DENVER — It’s stunning how Dealing Danny basically conceded that nothing will happen over the next 48 hours in terms of major deals for the Celtics.
It was Tuesday morning at the Pepsi Center, and Celtics president of basketball operations Danny Ainge sounded pessimistic about making a trade that would significantly upgrade the roster.
Ainge said he has no plans to surrender his best players. He said he’s not dealing rookie Jared Sullinger for anything less than market value. He’s not looking to move any of the Big Three. He’s not going to give away his cornerstones and prospects for late first-round draft picks.
Yet there is time for Ainge to conjure up something that will invigorate a fan base uncertain about this team’s potential. The trade deadline is Thursday at 3 p.m., and by then the Celtics will be only two games into a treacherous five-game road trip. A lot will be known by the time it is over.
There is a part of Ainge that wants to reward what’s remaining of his roster for its arduous work and perseverance through three major injuries. This is where his personal affection for his team gets involved, and in some ways it should.
He is loyal to those who are loyal to the Celtics, and so far those 10 players — soon to be 11 when Terrence Williams is cleared by his Chinese team to play — have been dedicated.
“It looks unlikely that anything will be done,” Ainge said. “It doesn’t look like our roster will have much change other than adding some players to fill in.
“There’s been a lot of conversation around the league, and we’ve certainly been very busy at it, but yeah, trades are very challenging to make. And then on top of it is we like our guys.
“I like watching this team play. I like the personalities of our team. We just need to find a way to give them the best chance to win with the resources we have.”
Even during the difficult times, when the Celtics were losing by 22 points to the Sacramento Kings, Ainge pledged confidence in his team. And after they won eight of nine games and zipped past the Milwaukee Bucks into the seventh slot in the Eastern Conference, he feels almost obligated to ride with this crew and then return next year with Rajon Rondo, Sullinger, and perhaps Leandro Barbosa along with some offseason additions.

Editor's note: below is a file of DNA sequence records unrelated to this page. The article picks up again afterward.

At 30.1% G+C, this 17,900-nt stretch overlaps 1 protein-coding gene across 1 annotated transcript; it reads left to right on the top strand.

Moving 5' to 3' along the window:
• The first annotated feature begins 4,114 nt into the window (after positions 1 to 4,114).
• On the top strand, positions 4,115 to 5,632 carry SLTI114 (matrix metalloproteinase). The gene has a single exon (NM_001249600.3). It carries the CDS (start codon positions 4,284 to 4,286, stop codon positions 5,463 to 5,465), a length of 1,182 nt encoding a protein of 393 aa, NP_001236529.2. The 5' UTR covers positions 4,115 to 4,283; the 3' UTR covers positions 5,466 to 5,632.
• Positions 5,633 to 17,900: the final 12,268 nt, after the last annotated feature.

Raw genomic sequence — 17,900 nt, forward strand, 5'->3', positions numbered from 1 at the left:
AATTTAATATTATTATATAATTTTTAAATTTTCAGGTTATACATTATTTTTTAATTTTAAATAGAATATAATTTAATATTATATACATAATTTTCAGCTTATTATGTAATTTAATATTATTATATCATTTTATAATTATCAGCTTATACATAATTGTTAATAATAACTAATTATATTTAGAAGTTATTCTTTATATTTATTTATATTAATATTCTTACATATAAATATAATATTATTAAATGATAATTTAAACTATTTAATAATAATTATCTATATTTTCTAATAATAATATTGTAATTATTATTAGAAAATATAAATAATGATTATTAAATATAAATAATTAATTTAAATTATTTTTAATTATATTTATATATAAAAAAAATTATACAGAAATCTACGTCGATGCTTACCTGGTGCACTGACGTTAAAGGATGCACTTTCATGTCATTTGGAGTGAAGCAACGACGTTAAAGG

“Oh yeah, this year there’s been much more [trade talk],” Ainge said. “We wouldn’t have been talking as much had we not had so many injuries. And we’re looking to give it a run.”
Ainge basically declared that if the Celtics decide to make a deal, they will be buyers and not sellers. That’s significant.
All-Star Weekend in Houston was peppered with rumors about Kevin Garnett going to the Clippers — so much so that Garnett asked reporters Saturday whether their entire interview session would be trade questions.
Ainge feels the same way.
“When trade rumors come out, that leads to a lot of conversation, too,” he said. “Rondo’s name comes out and Paul [Pierce’s] name comes out, KG’s name comes out, and you have to field a lot of wasted-time calls from media and from other teams.
“Sometimes the teams just try to predict what a team’s trying to accomplish. Are the Celtics trying to win a championship this year? Or are they going to retool? And because we’re sort of in that middle, we could go in either direction. That leads to a lot of calls.”
Ainge has no delusions. He fully understands that the Celtics’ chances of winning the Eastern Conference are nearly nil without Rondo, Sullinger, and more reinforcements — mainly because of the possibility of fatigue.
It seems Ainge feels an obligation to give Garnett and Pierce at least a fighting chance to compete this season.
So maybe he will refrain from any major moves. But it’s still too early to tell, despite assurances from Dealing Danny.
“My first choice is always to try to win and try to win now, especially when you have unique players like KG and Paul,” he said. “That’s the best option, always.
“But I think that the injuries have at least allowed me to ponder other possibilities.
“But it’s still going to be tough to convince me that [rebuilding] is what we need to do.”